Zone 9 Herb Plants – Guide To Growing Herbs In Zone 9

Image by fotogal

By Mary H. Dyer, Master Naturalist and Master Gardener

You’re in luck if you’re interested in growing herbs in zone 9, as growing conditions are nearly perfect for just about every type of herb. Wondering what herbs grow in zone 9? Read on to find out about a few great choices.

Herbs for Zone 9

Herbs thrive in warm temperatures and at least four hours of bright sunlight per day. The following list provides good examples of zone 9 herb plants that thrive in plenty of morning sunlight, with a little protection during the afternoon.

The herbs below need at least six to eight hours of direct sunlight per day. Otherwise, these hot weather herbs won’t produce the essential oils that provide their distinctive aroma and flavor.

Growing Herbs in Zone 9

Nearly all zone 9 herb plants require well-drained soil and tend to rot when conditions are soggy. As a general rule, don’t water until the top 2 inches (5 cm.) of soil feels dry to the touch. Don’t wait, however, until the soil is bone dry. Water immediately if the herbs look wilted.

If soil is poor or compacted, zone 9 herb plants benefit from a little compost or well-rotted manure worked into the soil at planting time.

Herbs for zone 9 also require adequate air circulation, so be sure the plants aren’t crowded. Some herbs, such as sage, mint, marjoram, oregano or rosemary, need a little extra room to spread, so allow at least 3 feet (91 cm) between each plant. Others, like parsley, chives and cilantro, can get by in a relatively small space.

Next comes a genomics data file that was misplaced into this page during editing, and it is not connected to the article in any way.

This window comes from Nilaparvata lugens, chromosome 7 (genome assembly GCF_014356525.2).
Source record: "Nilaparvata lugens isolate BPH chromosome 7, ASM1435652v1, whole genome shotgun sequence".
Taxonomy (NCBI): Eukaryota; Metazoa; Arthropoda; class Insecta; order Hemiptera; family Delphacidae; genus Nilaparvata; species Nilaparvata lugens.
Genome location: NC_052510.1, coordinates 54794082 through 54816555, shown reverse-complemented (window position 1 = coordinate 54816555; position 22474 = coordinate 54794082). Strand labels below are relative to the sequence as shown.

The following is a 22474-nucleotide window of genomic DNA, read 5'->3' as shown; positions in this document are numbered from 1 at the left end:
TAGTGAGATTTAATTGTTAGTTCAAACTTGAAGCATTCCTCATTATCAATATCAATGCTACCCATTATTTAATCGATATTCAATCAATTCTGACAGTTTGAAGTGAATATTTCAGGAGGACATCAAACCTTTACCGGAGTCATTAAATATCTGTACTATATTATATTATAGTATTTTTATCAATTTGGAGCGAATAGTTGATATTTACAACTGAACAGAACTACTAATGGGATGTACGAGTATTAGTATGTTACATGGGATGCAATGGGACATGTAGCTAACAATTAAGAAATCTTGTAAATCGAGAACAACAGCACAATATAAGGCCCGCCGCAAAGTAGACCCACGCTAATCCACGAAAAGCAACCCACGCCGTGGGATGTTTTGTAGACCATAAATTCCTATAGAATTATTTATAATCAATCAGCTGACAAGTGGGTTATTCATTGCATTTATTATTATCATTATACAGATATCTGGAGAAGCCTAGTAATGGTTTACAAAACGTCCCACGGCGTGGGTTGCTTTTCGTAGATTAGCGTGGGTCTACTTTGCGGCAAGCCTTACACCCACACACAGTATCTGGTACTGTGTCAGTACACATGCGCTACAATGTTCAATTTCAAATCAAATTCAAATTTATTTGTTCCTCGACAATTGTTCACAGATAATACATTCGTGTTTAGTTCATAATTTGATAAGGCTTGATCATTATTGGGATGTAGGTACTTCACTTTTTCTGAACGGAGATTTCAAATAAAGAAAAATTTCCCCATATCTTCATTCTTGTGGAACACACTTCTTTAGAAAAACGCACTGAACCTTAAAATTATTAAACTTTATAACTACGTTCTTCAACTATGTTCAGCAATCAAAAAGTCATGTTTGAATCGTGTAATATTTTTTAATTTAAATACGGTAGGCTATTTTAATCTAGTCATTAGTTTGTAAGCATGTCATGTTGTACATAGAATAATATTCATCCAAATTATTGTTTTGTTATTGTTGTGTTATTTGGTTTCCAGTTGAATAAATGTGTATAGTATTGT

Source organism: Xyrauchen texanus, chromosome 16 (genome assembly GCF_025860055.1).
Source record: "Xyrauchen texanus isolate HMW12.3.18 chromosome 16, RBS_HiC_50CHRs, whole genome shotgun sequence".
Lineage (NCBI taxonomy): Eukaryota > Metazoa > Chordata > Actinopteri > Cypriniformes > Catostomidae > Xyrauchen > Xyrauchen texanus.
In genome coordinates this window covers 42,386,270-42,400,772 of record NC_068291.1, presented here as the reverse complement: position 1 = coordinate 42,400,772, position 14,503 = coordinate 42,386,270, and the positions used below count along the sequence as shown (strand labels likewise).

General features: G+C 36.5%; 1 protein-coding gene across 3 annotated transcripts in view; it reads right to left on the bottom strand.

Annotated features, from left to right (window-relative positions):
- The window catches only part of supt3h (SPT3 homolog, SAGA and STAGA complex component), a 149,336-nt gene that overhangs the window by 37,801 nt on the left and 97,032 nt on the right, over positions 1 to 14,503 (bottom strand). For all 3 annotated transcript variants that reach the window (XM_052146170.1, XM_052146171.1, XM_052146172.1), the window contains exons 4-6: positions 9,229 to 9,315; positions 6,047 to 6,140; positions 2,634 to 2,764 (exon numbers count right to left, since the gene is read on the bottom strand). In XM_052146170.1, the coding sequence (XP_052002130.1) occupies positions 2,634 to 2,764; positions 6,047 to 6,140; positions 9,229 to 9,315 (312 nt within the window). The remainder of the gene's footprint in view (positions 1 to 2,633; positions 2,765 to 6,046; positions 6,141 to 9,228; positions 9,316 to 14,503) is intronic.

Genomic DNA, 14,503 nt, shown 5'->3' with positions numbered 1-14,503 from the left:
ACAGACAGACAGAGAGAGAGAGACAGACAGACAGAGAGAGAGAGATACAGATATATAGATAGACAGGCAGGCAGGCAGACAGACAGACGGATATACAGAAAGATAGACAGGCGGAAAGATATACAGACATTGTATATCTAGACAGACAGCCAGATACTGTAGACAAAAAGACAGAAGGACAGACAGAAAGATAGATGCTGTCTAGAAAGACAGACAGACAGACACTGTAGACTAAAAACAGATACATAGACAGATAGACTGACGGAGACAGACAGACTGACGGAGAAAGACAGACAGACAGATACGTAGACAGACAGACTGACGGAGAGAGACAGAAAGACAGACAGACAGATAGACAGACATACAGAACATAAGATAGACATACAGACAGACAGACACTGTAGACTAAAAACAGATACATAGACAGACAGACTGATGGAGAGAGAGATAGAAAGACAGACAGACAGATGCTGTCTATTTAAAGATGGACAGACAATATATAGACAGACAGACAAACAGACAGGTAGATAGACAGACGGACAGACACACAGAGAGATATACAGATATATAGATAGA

On the other hand, some herbs are rambunctious and may become invasive. Mint, for example, can be a real bully. Lemon balm, a member of the mint family, can also squeeze out other plants if it isn’t reigned in. If invasiveness is a concern, these plants do well in containers.

Herbs generally don’t need much fertilizer and too much may produce large plants with very little essential oil. If you think fertilizer is necessary, mix a small amount of organic fertilizer into the soil at planting time. Otherwise, don’t worry about feeding herbs unless the plants look tired or faded. If that occurs, provide an organ liquid fertilizer or fish emulsion mixed at half strength.

Keep zone 9 herb plants well trimmed, and don’t let them go to seed.

More Information about Zone 9, 10 & 11
<<PREVIOUS3 2 1 ... 123NEXT>>
Print This Article
This article was last updated on
Did you find this helpful?
Share it with your friends!

Additional Help & Information

Didn't find the answer to your question? Ask one of our friendly gardening experts.

Do you know anything about gardening? Help answer someone's gardening question.

Read more articles about Zone 9, 10 & 11.

Search for more information

Use the search box below to find more gardening information on Gardening Know How: